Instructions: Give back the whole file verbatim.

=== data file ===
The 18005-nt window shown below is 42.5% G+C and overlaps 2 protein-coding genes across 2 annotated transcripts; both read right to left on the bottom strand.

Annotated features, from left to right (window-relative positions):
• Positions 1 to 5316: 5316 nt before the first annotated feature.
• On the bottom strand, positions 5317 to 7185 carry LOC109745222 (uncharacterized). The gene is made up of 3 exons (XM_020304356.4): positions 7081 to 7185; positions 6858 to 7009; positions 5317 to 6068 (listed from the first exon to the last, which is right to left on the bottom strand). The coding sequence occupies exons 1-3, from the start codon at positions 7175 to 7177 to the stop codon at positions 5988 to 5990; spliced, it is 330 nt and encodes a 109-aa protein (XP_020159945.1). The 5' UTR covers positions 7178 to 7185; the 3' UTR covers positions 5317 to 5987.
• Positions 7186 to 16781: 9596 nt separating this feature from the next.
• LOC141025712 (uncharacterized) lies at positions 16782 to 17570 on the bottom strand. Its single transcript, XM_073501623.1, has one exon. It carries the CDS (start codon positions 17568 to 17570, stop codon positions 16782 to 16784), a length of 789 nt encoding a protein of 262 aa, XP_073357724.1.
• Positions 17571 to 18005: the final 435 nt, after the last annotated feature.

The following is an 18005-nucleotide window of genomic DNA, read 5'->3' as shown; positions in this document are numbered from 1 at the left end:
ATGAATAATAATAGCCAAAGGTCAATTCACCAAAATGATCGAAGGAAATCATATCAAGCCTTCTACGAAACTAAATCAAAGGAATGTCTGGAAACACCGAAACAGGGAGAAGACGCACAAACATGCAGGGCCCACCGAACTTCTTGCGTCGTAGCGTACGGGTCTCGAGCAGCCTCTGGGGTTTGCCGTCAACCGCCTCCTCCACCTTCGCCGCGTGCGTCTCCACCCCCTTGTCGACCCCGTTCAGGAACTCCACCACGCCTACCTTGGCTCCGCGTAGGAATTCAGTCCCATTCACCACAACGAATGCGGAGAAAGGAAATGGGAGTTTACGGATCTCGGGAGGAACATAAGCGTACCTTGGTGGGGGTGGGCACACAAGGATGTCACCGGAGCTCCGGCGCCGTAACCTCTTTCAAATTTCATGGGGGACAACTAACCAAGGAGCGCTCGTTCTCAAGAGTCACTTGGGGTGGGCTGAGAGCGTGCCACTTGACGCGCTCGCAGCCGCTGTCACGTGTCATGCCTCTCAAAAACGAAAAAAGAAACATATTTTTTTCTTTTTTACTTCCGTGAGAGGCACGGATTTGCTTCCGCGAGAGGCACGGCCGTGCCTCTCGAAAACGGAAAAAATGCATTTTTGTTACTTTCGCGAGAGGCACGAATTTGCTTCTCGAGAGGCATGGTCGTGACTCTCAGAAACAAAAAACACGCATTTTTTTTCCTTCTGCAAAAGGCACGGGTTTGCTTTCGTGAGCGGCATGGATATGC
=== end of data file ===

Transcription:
The 18005-nt window shown below is 42.5% G+C and overlaps 2 protein-coding genes across 2 annotated transcripts; both read right to left on the bottom strand.

Annotated features, from left to right (window-relative positions):
• Positions 1 to 5316: 5316 nt before the first annotated feature.
• On the bottom strand, positions 5317 to 7185 carry LOC109745222 (uncharacterized). The gene is made up of 3 exons (XM_020304356.4): positions 7081 to 7185; positions 6858 to 7009; positions 5317 to 6068 (listed from the first exon to the last, which is right to left on the bottom strand). The coding sequence occupies exons 1-3, from the start codon at positions 7175 to 7177 to the stop codon at positions 5988 to 5990; spliced, it is 330 nt and encodes a 109-aa protein (XP_020159945.1). The 5' UTR covers positions 7178 to 7185; the 3' UTR covers positions 5317 to 5987.
• Positions 7186 to 16781: 9596 nt separating this feature from the next.
• LOC141025712 (uncharacterized) lies at positions 16782 to 17570 on the bottom strand. Its single transcript, XM_073501623.1, has one exon. It carries the CDS (start codon positions 17568 to 17570, stop codon positions 16782 to 16784), a length of 789 nt encoding a protein of 262 aa, XP_073357724.1.
• Positions 17571 to 18005: the final 435 nt, after the last annotated feature.

The following is an 18005-nucleotide window of genomic DNA, read 5'->3' as shown; positions in this document are numbered from 1 at the left end:
ATGAATAATAATAGCCAAAGGTCAATTCACCAAAATGATCGAAGGAAATCATATCAAGCCTTCTACGAAACTAAATCAAAGGAATGTCTGGAAACACCGAAACAGGGAGAAGACGCACAAACATGCAGGGCCCACCGAACTTCTTGCGTCGTAGCGTACGGGTCTCGAGCAGCCTCTGGGGTTTGCCGTCAACCGCCTCCTCCACCTTCGCCGCGTGCGTCTCCACCCCCTTGTCGACCCCGTTCAGGAACTCCACCACGCCTACCTTGGCTCCGCGTAGGAATTCAGTCCCATTCACCACAACGAATGCGGAGAAAGGAAATGGGAGTTTACGGATCTCGGGAGGAACATAAGCGTACCTTGGTGGGGGTGGGCACACAAGGATGTCACCGGAGCTCCGGCGCCGTAACCTCTTTCAAATTTCATGGGGGACAACTAACCAAGGAGCGCTCGTTCTCAAGAGTCACTTGGGGTGGGCTGAGAGCGTGCCACTTGACGCGCTCGCAGCCGCTGTCACGTGTCATGCCTCTCAAAAACGAAAAAAGAAACATATTTTTTTCTTTTTTACTTCCGTGAGAGGCACGGATTTGCTTCCGCGAGAGGCACGGCCGTGCCTCTCGAAAACGGAAAAAATGCATTTTTGTTACTTTCGCGAGAGGCACGAATTTGCTTCTCGAGAGGCATGGTCGTGACTCTCAGAAACAAAAAACACGCATTTTTTTTCCTTCTGCAAAAGGCACGGGTTTGCTTTCGTGAGCGGCATGGATATGC